A typical electrospinning setup usually includes a syringe pump to control the flow rate of polymer solution, a metallic spinneret for ejecting fibers, which is connected to a high voltage supply to apply an electric current between the nozzle positively charged and a collector grounded or charged to a negative voltage, as illustrated in
A standard setup for producing randomly oriented electrospun nanofibers is shown in
The process involved in the fabrication of polymeric ESNFs begins when electric charges are moving into the polymer solution via the metallic needle, inducing instability within the polymer solution as a result of the induction of charges on the polymer droplet. This process is simultaneously accompanied by the mutual repulsion of charges that yields to a force that opposes the surface tension, causing the polymer solution to flow in the direction of the electric field. As the electric field is increased, the spherical droplet will deform and assume a conical droplet shape known as a “Taylor cone,” allowing the formation of ultrafine nanofibers that will be collected in a metallic collector located at an optimal distance from the metallic needle. A stable charge jet can only be formed when the polymer solution has sufficient cohesive forces. During the process, both internal and external electrical forces will promote the movement of the liquid jet in the direction of the collector, allowing the polymer chains within the solution to stretch and slide past each other, resulting in the formation of nanofibers (Haider et al. 2018).
Although the most abundant work in the field of electrospinning has been of an experimental nature, some theoretical studies had shown that the driving force behind the bending instability of electrospun jet and fiber formation is the electrostatic forces, becoming responsible for the increase in nanofiber diameter and the production of randomly aligned nanofibers, thus suggesting that manipulation of electric field lines will help to control the trajectory of the electrospun jet and the architecture of the final electrospun nanofiber membranes (Sahay et al. 2011).
Based on an understanding of the role played by the electrical field in electrospinning process, a large number of modifications have been incorporated into the basic design for fabricating different nanostructures with a variety of nanofiber orientations and configurations. Most of those modifications are based on modifications in the spinnerets and collectors, allowing preparing nanofibers with random, aligned, twisted, or core-shell structures (Zhang et al. 2016). However, fabrication of aligned ESNFs requires a modification in the collector design by the substitution of the metal plate with a high-speed rotating metal drum collector, that will collect and align the fibers by rotational speed as they are formed at the spinneret (Matthews et al. 2002). In another modification of the basic setup, the addition of coaxial nozzles provide a simple way to produce continuous core-shell structured nanofibers composed by two different solutions filled into the outer and inner nozzles (Sun et al. 2003).Parameters Affecting Electrospinning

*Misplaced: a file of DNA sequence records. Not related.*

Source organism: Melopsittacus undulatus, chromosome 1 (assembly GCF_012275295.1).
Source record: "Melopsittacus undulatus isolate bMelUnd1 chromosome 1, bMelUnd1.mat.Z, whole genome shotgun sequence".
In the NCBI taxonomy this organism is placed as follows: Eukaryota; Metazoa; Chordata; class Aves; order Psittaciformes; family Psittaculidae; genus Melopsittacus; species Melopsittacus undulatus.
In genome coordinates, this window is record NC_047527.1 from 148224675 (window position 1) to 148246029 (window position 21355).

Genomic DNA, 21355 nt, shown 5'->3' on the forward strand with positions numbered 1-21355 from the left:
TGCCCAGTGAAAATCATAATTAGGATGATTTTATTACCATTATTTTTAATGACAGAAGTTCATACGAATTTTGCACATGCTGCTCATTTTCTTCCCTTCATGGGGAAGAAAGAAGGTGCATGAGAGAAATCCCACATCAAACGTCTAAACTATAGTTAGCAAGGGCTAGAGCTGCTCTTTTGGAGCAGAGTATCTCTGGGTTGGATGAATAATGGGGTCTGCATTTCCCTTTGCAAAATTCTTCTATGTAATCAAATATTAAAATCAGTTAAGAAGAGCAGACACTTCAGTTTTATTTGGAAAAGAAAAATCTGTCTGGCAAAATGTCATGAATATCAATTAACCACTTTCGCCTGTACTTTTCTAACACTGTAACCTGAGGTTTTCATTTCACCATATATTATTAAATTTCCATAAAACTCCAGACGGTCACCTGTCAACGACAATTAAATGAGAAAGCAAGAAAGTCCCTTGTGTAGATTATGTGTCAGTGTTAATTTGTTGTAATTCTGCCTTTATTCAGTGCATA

The production of nanofibers via electrospinning is affected by many operating parameters associated with the process, such as solution (polymer concentration, viscosity, solvent and solution conductivity), environment (relativity humidity and temperature), applied electric field, space between the needle and collector as well as needle diameter, and flow rate (Haider et al. 2018).
The mechanical integrity of nanofibers plays an essential role in their applicability in many promising fields. For electrospun nanofiber mats, the chosen solution and process parameters, are accompanied by a certain level of mechanical and morphological properties. Effective control of these parameters would enable one to achieve optimal nanofiber mats (Tarus et al. 2016). Depending on the electro-processing parameters, three primary morphologies can be formed: beadless fibers, beads-on-string fibers, or particles, as shown in
Process parameters affecting homogeneous nanofiber formation during the electrospinning process include:
Effect of voltage: The flow of current from a high-voltage power supply into a solution via a metallic needle will cause a spherical droplet to deform into a Taylor cone and form ultrafine nanofibers at a critical voltage (Haider et al. 2018). This critical value of applied voltage varies from polymer to polymer. The formation of smaller-diameter nanofibers with an increase in the applied voltage is attributed to the stretching of the polymer solution in correlation with the charge repulsion within the polymer jet (Sill and von Recum, 2008). An increase in the applied voltage beyond the critical value will result in the formation of beads or beaded nanofibers, attributed to the decrease in the size of the Taylor cone and increase in the jet velocity for the same flow rate (Deitzel et al. 2001).